However, the script unfortunately has more than its share of warts. The editing department needed to take a few more passes at the text, as Dry Drowning is full of awkward phrasings, typos, and nonsensical grammatical errors. It seemed like every time I read a great hard-boiled detective line, it would be followed up by a sentence with the wrong verb conjugation or that looked like the character speaking had suddenly adopted Yoda’s mannerisms. Dry Drowning is a visual novel; getting the text right is paramount. The uneven quality of the script was a great disappointment, but it is a testament to the quality of the story that I wanted to immerse myself in it so badly anyway.
Discovery and Deception
Straight-up visual novels can sometimes be a chore to sift through. Reading walls of text with the same character portraits for hours upon hours can get pretty dry after a while. That’s why I prefer VNs like Dry Drowning, where the prose is broken up by adventure elements. Dry Drowning features both investigative and interrogation sequences. The investigation parts are fairly simple; players drag the cursor around the screen, looking for items that can be highlighted and investigated. Sometimes this will provide new journal entries, and sometimes it will result in finding relevant items.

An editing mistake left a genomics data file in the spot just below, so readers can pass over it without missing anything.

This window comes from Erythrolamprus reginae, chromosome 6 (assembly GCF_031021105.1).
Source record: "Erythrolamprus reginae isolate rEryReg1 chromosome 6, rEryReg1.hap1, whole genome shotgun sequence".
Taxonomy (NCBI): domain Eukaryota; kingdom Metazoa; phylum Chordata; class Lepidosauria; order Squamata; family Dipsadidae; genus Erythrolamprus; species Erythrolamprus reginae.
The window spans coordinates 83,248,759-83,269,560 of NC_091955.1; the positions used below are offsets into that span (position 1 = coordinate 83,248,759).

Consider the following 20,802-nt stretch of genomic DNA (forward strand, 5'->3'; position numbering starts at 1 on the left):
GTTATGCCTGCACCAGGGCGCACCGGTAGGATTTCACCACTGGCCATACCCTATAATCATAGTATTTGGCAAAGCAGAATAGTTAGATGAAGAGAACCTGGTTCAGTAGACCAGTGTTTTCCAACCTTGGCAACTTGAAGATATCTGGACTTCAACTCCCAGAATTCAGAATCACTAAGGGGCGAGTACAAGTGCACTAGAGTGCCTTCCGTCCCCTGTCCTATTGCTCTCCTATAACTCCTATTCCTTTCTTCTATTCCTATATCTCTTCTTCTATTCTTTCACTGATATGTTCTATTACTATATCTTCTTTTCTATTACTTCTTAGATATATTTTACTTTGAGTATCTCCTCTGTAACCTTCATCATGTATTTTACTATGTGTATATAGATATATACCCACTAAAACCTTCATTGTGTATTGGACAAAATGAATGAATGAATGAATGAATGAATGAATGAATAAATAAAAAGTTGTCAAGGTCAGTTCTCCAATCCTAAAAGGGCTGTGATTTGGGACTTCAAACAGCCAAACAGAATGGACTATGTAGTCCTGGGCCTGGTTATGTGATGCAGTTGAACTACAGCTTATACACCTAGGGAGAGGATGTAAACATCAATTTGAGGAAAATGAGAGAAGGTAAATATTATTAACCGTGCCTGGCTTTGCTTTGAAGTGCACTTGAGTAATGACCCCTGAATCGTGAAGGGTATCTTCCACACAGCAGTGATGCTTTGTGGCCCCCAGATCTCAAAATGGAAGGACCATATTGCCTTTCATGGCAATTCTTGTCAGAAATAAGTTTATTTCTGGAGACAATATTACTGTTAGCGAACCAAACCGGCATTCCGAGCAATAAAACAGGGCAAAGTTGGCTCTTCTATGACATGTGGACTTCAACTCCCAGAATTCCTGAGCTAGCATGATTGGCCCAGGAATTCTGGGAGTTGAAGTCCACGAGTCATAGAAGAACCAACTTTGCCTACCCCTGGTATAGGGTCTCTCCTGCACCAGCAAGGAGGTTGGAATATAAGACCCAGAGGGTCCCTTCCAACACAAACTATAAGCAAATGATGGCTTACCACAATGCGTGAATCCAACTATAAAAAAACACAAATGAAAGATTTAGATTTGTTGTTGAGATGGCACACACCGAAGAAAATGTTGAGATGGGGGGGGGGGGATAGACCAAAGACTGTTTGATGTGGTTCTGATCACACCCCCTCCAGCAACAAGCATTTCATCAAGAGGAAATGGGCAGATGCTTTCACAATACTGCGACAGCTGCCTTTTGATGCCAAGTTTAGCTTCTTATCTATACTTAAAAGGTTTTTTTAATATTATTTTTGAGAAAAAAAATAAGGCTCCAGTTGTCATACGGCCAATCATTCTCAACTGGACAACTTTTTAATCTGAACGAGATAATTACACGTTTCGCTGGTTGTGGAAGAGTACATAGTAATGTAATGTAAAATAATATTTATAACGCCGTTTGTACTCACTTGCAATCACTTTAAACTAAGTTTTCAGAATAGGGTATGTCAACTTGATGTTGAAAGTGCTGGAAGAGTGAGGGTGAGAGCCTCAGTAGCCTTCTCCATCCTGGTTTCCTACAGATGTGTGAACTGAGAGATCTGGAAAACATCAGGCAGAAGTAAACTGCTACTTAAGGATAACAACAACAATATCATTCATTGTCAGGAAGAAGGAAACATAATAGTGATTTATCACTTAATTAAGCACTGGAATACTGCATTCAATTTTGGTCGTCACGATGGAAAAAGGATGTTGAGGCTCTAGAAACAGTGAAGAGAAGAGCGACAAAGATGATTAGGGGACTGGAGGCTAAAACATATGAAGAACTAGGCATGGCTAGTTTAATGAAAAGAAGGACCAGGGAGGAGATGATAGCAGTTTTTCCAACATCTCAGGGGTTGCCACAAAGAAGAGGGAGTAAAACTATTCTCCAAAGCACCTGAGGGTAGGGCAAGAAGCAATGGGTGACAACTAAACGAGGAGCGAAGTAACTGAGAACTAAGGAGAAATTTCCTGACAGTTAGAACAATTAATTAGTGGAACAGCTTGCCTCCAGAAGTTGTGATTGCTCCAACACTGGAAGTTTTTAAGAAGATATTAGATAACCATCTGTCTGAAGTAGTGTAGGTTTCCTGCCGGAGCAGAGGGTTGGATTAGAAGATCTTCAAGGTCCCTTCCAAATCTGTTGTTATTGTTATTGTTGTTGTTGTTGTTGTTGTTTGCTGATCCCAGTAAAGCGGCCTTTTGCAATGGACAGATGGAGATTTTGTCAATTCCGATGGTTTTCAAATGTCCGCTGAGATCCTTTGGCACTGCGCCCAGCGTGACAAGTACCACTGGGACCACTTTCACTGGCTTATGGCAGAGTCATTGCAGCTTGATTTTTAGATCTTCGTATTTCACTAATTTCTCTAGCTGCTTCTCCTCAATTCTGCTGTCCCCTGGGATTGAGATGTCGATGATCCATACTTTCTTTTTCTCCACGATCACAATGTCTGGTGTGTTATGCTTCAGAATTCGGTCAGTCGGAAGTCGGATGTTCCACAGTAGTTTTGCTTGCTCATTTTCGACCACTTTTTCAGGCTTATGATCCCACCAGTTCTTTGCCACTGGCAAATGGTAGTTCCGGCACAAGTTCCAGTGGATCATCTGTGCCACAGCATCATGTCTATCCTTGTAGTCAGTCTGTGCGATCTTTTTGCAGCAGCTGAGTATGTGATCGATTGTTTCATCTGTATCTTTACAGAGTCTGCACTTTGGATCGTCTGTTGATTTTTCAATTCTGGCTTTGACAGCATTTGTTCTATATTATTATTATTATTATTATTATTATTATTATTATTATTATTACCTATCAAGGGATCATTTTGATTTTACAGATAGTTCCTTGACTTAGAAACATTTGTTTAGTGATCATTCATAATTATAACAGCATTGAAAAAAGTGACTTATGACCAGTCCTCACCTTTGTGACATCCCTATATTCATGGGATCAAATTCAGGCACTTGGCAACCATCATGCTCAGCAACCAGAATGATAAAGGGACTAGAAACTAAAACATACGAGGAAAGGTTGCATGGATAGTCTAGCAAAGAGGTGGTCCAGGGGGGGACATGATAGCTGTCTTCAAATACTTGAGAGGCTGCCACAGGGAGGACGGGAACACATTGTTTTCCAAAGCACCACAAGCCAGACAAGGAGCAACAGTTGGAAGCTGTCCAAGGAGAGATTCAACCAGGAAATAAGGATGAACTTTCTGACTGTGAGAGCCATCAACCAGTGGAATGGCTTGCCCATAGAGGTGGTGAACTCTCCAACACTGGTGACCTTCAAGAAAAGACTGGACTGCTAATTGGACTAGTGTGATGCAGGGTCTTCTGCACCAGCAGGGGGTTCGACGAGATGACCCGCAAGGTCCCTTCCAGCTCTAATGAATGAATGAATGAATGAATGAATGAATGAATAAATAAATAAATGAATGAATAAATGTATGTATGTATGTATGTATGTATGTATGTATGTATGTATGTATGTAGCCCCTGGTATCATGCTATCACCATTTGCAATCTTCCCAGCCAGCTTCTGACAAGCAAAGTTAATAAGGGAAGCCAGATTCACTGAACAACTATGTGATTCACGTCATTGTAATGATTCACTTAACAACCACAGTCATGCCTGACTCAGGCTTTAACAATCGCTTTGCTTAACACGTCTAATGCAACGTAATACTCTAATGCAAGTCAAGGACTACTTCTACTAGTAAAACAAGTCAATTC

Interrogation is far more interesting, as it requires a little bit of logical skill. Foley has the uncanny ability to tell when someone is lying, as he sees a grotesque mask appear over someone’s face whenever they do. The interrogation process sees three eyes appear around Foley as he attempts to crack this mask by presenting evidence or information to catch his suspect in a lie. Every time he presents the wrong evidence, an eye closes. It’s a game over if all three eyes close. Luckily, the game’s autosave will put players back to the beginning of the interrogation if they fail. It’s not quite as involved as the trial elements of, say, the Ace Attorney series, but it’s deep enough to remain interesting for the length of the game.
The Path of Righteousness – Or, Y’Know, Whatever